Community groups gather together for Santee’s first flag retirement ceremony

Photos by B.J. Coleman. Santee American Legion Post 364 Commander Robyn Nolin presides at the podium as other Post 364 Legionnaires prepared to receive unserviceable flags from troop members of the Magnolia Trails Girl Scouts. The worn and faded flags, folded into proper triangles, were respectfully handled and burned honorably within a small kiln.

Santee community service organization representatives gathered on Saturday, June 15, for the area’s first flag retirement ceremony.

The morning event was hosted at the Santee Historical Society and Museum. Newly installed American Legion Post 364 Commander Robyn Nolin led a small group of other Legionnaire post officers, as they prepared to receive unserviceable flags carried by troop members of the Magnolia Trails Girl Scouts.

As befitting the ceremony’s location, speakers during the hour-long event emphasized the history of Flag Day, celebrated the day before, as well as The American Legion’s resolutions throughout the years, supporting honorable retirement of worn-out and faded U.S. flags. Alan Thompson, president of the Santee Historical Society, welcomed attendees, including California Assemblyman Randy Voepel. Thompson noted that Friday was the 242nd anniversary of Flag Day.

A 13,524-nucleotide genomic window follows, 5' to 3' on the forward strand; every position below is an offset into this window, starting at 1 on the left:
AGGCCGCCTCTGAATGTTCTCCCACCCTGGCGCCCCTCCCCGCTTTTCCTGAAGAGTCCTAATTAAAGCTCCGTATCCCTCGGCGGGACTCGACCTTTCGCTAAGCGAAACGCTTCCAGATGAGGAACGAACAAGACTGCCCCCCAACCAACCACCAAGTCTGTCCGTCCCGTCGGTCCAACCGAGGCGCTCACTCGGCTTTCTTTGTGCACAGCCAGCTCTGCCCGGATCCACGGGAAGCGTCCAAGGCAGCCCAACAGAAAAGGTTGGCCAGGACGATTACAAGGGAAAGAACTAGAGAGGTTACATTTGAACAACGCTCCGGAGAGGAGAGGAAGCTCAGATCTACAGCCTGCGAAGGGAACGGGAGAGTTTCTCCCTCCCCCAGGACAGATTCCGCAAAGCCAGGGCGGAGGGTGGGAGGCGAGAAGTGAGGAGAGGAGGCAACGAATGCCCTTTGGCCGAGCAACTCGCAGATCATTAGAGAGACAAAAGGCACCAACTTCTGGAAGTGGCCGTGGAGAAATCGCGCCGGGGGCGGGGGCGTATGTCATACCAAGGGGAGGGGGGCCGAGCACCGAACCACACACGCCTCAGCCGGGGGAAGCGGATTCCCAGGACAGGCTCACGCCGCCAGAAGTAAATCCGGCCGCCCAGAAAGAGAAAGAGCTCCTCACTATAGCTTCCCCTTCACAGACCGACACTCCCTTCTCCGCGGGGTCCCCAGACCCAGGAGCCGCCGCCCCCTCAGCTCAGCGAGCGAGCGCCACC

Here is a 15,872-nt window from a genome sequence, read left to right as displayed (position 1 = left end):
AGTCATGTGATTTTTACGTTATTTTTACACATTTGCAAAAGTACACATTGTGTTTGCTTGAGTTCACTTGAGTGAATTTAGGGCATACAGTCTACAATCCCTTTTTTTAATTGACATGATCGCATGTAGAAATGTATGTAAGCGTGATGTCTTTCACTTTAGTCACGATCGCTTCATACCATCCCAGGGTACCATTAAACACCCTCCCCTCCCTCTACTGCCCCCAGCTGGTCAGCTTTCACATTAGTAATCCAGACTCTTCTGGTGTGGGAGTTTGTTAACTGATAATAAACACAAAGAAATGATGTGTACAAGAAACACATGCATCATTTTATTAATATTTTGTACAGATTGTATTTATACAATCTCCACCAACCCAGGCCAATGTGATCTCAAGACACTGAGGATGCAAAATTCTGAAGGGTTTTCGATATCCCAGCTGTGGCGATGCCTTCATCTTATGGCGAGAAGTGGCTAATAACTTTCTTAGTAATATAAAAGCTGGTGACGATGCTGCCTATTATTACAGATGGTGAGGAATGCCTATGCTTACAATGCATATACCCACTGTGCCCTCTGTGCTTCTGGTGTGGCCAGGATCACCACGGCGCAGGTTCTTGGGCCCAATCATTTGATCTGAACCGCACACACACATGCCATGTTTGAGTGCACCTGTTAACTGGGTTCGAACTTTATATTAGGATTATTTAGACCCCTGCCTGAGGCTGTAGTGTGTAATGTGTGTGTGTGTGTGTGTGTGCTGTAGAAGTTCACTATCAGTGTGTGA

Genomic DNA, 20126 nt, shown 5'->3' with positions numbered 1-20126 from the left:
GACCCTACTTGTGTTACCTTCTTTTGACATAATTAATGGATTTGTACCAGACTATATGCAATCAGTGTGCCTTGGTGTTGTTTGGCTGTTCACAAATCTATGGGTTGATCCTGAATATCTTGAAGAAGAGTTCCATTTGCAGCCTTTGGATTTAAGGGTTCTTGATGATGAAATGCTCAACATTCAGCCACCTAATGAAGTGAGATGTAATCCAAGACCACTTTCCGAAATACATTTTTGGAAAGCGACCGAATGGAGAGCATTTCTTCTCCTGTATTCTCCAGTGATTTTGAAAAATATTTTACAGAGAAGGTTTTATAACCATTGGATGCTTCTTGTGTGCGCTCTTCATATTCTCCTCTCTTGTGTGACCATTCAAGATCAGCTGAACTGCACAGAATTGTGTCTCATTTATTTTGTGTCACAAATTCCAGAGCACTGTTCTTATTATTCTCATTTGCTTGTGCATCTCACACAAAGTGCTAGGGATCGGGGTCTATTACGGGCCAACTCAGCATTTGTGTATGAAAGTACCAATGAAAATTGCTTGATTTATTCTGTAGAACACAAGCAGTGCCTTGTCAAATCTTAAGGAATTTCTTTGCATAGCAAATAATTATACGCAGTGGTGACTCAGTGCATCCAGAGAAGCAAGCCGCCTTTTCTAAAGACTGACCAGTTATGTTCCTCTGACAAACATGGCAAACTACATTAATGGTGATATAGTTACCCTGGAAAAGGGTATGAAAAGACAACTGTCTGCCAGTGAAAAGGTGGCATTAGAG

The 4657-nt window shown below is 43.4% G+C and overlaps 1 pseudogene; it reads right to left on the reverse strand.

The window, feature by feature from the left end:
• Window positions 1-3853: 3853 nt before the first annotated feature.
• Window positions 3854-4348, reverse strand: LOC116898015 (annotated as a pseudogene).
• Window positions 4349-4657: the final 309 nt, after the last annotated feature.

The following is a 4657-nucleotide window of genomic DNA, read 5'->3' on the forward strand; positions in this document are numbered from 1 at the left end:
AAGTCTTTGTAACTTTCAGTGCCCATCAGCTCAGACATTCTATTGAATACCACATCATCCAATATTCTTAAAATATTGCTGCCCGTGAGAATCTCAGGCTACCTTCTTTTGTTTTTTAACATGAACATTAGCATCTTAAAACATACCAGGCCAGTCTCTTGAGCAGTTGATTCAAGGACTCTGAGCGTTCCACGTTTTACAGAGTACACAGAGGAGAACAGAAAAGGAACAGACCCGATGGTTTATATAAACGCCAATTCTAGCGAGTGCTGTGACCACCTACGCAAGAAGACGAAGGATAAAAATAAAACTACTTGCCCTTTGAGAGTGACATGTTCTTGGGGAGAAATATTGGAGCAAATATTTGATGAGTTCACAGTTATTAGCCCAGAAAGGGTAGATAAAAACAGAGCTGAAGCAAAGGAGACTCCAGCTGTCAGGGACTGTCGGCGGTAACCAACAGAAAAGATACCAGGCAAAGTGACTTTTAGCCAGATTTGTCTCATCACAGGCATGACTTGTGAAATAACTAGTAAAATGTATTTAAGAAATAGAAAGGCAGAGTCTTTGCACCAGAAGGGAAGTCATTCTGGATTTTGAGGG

Nolin delivered remarks on The American Legion’s sponsorship of rites honorably retiring flags, as part of the Legion’s pillar program of Americanism. The Flag Code, detailing proper display and handling of U.S. flags, dates back to 1923, Nolin informed audience members.

“This was intended to create enhanced respect for the flag,” Nolin said.

Junior Past Post 364 Commander Gary Henriksen and Post 364 Chaplain Thomas Forsythe manned the table where Girl Scouts placed the folded banners that were to be retired. Past Post 364 Commander Gene Michonski took each flag in turn and gently put the folded triangle into a small kiln, where a fire waited to respectfully burn the flag.

Voepel offered a brief historical comment.

“Before the technology on the battlefield today, the flag was the gathering point for soldiers,” Voepel said. “That’s where the phrase ‘rally to the flag’ comes from. And this ceremony further pays homage and respect for those who gave their lives defending the flag and our freedoms.”

Nolin concluded the ceremony by thanking volunteers and event goers, noting that plans are underway to hold this event each year, in furtherance of assisting the Santee Historical Society and Museum to stay within the group’s current facility at 9200 N. Magnolia Avenue.

Unserviceable flags may be dropped off at Santee’s co-located VFW and Legion Post quarters, at local libraries in designated boxes, and at Assemblyman Voepel’s office. Local veteran Dan Coon, a building and engineering contractor by trade, presented Nolin with a small Snoopy cottage that will house unserviceable flags delivered into care and keeping at the Santee post until their retirement.